Where plaintiff commenced parallel federal litigation with a suit it was defending in California state court, a district court judge did not err in staying plaintiff’s petition to compel arbitration.

The 7th U.S. Circuit Court of Appeals affirmed a decision by Chief U.S. District Judge Jane Magnus-Stinson of the Southern District of Indiana.

DePuy Synthes Sales, Inc., a manufacturer of medical implants and instruments, contracted with OrthoLA, Inc., a medical device distributor in the Los Angeles area. The parties signed their agreement in 2008, and the agreement gave OrthoLA the exclusive rights in the Los Angeles area to distribute certain products. The parties renewed the agreement several times. In the 2015 version of the agreement, OrthoLA was appointed as DePuy’s “exclusive sales representative” in a territory that stretched through much of Southern California.

The 2015 agreement contained an arbitration clause. The parties also signed a separate agreement in 2015 that committed DePuy to pay OrthoLA income for ten years after the termination or expiration of the sales agreement, unless DePuy ended the sales agreement pursuant to certain terms. The income agreement also contained an arbitration clause.

In 2017, the sales agreement was once again up for renewal. The parties attempted to negotiate a continuation, but failed to do so. The agreement expired in January 2018. The next day, all of OrthoLA’s sales representatives left OrthoLA and moved to Golden State Orthopedics, another one of DePuy’s distributors. DePuy refused to pay OrthoLA under the income agreement because, it argued, OrthoLA had violated the sales agreement by competing with other distributors and soliciting their business.

In October 2018, OrthoLA sued DePuy in Los Angeles Superior Court. In December 2018, DePuy asked the California court to stay its proceedings and issue an order compelling OrthoLA to arbitrate the claims in accordance with the agreements. The state court denied the motion, finding that California law applied to the preliminary arbitrability issue and that the agreements were unconscionable because they were one-sided.

In March 2015, DePuy appealed the ruling to the state appellate court. On the same day, DePuy filed a demand for arbitration with the American Arbitration Association. Three days later, DePuy filed a petition in the U.S. District Court for the Southern District of Indiana. The petition asked the court to compel OrthoLA to arbitrate the disputes under the income and sales agreements and to enjoin them from proceeding with the California state-court action.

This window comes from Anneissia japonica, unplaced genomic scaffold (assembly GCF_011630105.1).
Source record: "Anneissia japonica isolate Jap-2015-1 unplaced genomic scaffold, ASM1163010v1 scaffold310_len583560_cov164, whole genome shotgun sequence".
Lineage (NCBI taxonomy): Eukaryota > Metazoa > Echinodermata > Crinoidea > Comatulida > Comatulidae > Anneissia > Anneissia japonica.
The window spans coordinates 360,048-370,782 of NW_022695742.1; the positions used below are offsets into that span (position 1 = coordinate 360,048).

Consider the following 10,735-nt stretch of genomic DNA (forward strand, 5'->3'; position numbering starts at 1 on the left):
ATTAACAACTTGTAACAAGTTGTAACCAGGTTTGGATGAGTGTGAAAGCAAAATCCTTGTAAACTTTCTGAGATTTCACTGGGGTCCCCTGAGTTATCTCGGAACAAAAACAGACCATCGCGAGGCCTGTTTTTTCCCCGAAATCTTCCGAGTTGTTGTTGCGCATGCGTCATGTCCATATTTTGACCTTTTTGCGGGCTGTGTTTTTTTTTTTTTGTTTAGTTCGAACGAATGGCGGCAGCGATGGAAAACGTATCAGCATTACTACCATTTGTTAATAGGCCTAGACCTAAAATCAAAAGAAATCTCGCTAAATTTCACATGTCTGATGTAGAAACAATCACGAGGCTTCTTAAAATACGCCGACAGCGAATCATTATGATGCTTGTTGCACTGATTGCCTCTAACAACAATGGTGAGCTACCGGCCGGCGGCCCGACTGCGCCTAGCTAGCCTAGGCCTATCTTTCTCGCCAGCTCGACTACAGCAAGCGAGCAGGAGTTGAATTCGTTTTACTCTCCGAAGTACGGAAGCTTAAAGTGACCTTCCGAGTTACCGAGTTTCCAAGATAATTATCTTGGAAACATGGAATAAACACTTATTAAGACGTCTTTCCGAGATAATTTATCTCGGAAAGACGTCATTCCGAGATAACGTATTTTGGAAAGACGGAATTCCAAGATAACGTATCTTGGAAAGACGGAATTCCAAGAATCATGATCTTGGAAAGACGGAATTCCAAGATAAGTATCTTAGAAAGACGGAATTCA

The district court stayed the petitions pursuant to Colorado River Conservation Dist. v. United States, pending the resolution of the California action. DePuy then appealed.

The 7th Circuit panel began by stating that the first question to be answered was whether the concurrent state and federal actions were actually parallel. Second, the panel continued, was the question of whether the necessary exceptional circumstances existed to support a stay or dismissal.

The panel determined there was little debate the California and Indiana litigation were parallel. The panel noted the two suits involved the same parties, the same facts and the same issues.

Next, the panel addressed the second question. The panel noted that the district court found the risk of splintering the litigation across several places was great, as functionally identical suits in two places creates a high risk of inconsistent results and wasteful duplication.

The panel further noted the state court suit was significantly further along than the action in federal court. Finally, the panel determined the state court action would adequately protect the federal plaintiff’s rights, and it therefore concluded the district court did not err in staying DePuy’s petition in the federal courts.

The panel therefore affirmed the decision of the district court.

DePuy Synthes Sales, Inc. v. OrthoLA, Inc. and Bruce Cavarno

No. 19-2765

Writing for the court: Chief Judge Diane P. Wood

Concurring: Judges Ilana Diamond Rovner and Amy St. Eve

Released: March 18, 2020